Potent P2Y12 receptor inhibitors, such as prasugrel and ticagrelor, have been tested mainly in a setting of acute coronary syndromes. There is little evidence on stable patients, particularly for prasugrel. Designing a study with that purpose seemed challenging enough, but adding aspirin discontinuation in patients without a particularly high bleeding risk took this research to another level.
The working hypothesis was that prasugrel monotherapy after successful angioplasty with an everolimus-eluting stent could be safe and effective in a population with stable coronary disease.
The most recent papers have pushed a short or ultra-short aspirin use time in patients with an overall high bleeding risk.
This paper, published in JACC Cardiovasc Interv., took it a step further by skipping aspirin altogether in a low-risk population (SYNTAX score <23) who underwent elective angioplasty.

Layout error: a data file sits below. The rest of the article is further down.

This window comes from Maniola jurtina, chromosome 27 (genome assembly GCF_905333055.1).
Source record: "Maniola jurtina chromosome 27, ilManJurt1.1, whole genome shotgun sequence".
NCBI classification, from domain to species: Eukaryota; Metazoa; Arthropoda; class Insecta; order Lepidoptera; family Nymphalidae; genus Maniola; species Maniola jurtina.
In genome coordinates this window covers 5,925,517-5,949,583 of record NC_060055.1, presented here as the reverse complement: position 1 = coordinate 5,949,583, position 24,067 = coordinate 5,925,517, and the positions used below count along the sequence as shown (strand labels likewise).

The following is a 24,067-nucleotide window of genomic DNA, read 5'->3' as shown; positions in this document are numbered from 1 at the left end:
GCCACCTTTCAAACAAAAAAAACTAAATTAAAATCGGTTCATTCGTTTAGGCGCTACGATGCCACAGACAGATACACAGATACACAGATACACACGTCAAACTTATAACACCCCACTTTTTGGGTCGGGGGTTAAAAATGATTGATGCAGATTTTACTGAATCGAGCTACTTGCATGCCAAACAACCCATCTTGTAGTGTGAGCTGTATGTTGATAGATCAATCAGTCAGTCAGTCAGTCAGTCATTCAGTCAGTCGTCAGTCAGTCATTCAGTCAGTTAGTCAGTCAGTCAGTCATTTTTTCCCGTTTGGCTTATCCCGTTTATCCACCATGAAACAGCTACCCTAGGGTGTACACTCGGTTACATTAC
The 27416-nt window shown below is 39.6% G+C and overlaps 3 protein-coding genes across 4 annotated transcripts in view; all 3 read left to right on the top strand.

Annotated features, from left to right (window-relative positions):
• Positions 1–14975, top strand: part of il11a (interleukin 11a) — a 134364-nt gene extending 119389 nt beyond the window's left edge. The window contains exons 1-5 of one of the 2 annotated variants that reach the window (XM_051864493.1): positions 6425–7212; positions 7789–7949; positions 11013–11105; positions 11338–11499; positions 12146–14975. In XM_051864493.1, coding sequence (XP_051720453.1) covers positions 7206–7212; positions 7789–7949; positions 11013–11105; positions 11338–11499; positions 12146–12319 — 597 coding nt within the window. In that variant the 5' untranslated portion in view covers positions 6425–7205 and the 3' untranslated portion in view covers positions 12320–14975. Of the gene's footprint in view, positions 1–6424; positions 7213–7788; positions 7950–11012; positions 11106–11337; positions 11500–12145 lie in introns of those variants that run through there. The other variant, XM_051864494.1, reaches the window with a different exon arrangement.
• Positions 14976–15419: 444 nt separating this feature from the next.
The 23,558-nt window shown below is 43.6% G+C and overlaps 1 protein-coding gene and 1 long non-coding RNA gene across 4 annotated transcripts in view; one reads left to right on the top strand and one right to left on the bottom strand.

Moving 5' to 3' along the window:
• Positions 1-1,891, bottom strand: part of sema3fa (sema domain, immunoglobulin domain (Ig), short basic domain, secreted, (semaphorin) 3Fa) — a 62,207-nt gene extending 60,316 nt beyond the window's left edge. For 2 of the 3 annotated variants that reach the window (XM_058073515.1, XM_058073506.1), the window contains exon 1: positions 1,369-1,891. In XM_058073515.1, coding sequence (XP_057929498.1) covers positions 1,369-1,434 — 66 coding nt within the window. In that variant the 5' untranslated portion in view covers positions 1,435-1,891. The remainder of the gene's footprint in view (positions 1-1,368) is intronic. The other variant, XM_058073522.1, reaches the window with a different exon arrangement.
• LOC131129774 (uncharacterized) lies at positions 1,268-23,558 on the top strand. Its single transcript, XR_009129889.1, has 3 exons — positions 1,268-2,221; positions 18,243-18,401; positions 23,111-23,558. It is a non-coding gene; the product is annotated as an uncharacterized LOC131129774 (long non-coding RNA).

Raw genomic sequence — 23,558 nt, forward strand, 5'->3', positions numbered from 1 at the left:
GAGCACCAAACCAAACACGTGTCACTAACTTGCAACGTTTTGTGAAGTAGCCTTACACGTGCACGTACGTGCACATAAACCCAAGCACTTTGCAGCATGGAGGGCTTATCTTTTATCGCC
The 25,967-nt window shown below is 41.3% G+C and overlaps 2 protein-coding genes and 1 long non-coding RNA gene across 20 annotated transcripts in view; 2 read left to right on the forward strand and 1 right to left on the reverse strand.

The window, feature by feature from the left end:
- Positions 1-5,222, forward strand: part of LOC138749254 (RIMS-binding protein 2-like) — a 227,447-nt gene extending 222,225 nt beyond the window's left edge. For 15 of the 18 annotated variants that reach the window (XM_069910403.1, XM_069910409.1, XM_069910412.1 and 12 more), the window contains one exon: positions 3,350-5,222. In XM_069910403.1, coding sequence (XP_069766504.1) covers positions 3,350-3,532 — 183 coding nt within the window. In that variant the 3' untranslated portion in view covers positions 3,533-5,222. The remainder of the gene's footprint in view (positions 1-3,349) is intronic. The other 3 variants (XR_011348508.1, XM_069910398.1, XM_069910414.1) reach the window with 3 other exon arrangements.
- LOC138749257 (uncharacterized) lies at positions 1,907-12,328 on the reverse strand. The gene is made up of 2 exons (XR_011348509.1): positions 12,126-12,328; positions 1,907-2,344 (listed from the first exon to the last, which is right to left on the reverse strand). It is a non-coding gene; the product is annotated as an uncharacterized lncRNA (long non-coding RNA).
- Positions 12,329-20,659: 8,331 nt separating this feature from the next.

All patients were receiving dual antiplatelet therapy at the time of the procedure (even on the actual day it was conducted), and aspirin was discontinued immediately after successful angioplasty. Prasugrel was administered in the cath lab immediately after the procedure and was continued as monotherapy for only 3 months.
The primary endpoint was a composite of cardiac death, vessel-related infarction, definite thrombosis, and major bleeding (Bleeding Academic Research Consortium types 3 to 5).
Of 201 enrolled patients, there was an event in one patient (0.5%). There were no cases of stent thrombosis.
Prasugrel monotherapy after successful elective angioplasty with everolimus-eluting stent in a population with simple anatomy proved safe and effective. These findings promote designing higher-scale studies to define the right balance between ischemic and hemorrhagic risk.
Original Title: Aspirin-Free Prasugrel Monotherapy Following Coronary Artery Stenting in Patients With Stable CAD. The ASET Pilot Study.
Reference: Norihiro Kogame et al. JACC Cardiovasc Interv. 2020 Oct 12;13(19):2251 2262. doi: 10.1016/j.jcin.2020.06.023.